In a populous country like India where the numbers at any special event, particularly those of religious significance, are so great as to present difficulties in crowd management, it is incumbent upon governments to make the best possible arrangements. However, no amount of advance preparations, despite the spending of more than Rs 1,000 crore, seems to help. When the country’s VIP culture adds a deadly dimension to a mishap like the stampede at the Godavari Maha Pushkaram, it makes us wonder if the authorities will ever get crowd-control right. The Andhra Pradesh chief minister’s arrival at a bathing ghat earmarked for the general public rather than the one reserved for VIPs seems to have triggered a fateful response from a restive crowd of lakhs of people waiting for a holy dip on an occasion that occurs once in 144 years.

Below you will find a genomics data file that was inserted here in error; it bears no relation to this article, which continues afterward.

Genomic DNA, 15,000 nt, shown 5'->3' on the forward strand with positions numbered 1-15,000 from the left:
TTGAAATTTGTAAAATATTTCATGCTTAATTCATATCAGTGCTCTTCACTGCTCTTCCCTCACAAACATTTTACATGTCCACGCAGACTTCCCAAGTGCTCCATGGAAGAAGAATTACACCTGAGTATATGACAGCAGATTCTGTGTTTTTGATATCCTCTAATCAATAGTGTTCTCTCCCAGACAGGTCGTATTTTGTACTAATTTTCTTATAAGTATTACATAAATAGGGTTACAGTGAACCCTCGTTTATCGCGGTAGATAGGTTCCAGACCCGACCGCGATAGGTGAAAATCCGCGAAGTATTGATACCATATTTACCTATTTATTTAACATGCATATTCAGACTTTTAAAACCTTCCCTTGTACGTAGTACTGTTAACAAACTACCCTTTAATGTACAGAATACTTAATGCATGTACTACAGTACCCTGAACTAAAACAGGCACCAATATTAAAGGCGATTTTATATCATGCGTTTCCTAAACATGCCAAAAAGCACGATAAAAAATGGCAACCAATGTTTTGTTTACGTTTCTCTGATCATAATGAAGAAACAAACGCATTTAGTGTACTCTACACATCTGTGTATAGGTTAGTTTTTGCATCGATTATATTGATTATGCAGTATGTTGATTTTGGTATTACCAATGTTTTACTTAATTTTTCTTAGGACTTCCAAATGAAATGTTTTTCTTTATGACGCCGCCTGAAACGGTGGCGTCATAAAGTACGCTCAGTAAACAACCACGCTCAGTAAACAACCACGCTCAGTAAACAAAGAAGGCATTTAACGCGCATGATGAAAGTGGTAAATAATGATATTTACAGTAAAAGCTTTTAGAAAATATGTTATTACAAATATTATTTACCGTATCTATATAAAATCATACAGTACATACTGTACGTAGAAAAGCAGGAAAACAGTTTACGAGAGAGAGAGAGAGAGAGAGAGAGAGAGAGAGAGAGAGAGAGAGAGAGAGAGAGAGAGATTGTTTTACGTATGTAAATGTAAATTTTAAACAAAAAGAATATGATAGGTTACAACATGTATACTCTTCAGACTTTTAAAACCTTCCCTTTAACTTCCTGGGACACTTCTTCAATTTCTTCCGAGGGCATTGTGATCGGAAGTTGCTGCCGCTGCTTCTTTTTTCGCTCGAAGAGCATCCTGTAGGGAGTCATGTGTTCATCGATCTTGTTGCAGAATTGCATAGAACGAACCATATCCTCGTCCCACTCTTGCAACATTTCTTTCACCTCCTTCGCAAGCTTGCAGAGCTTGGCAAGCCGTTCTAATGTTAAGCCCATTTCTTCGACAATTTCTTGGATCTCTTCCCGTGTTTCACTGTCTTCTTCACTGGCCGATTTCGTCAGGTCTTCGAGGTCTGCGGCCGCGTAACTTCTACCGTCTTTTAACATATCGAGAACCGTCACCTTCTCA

The 27 deaths in the Rajahmundry stampede is reflective of how little attention is paid to the ordinary pilgrims as opposed to arrangements for VIPs wishing to participate in the midst of such crowds. The need to get at the truth of where arrangements failed is not to witch-hunt officers who may have seen their plans of crowd-control being overwhelmed by the crush of humanity. The rationale for a probe would be to find out where the failure lay so that we learn to effect better control. The mere announcement of compensation and a statutory probe is hardly likely to leave us any wiser. The inability to protect the lives of Indian citizens is illustrative of a grave failure of attitude.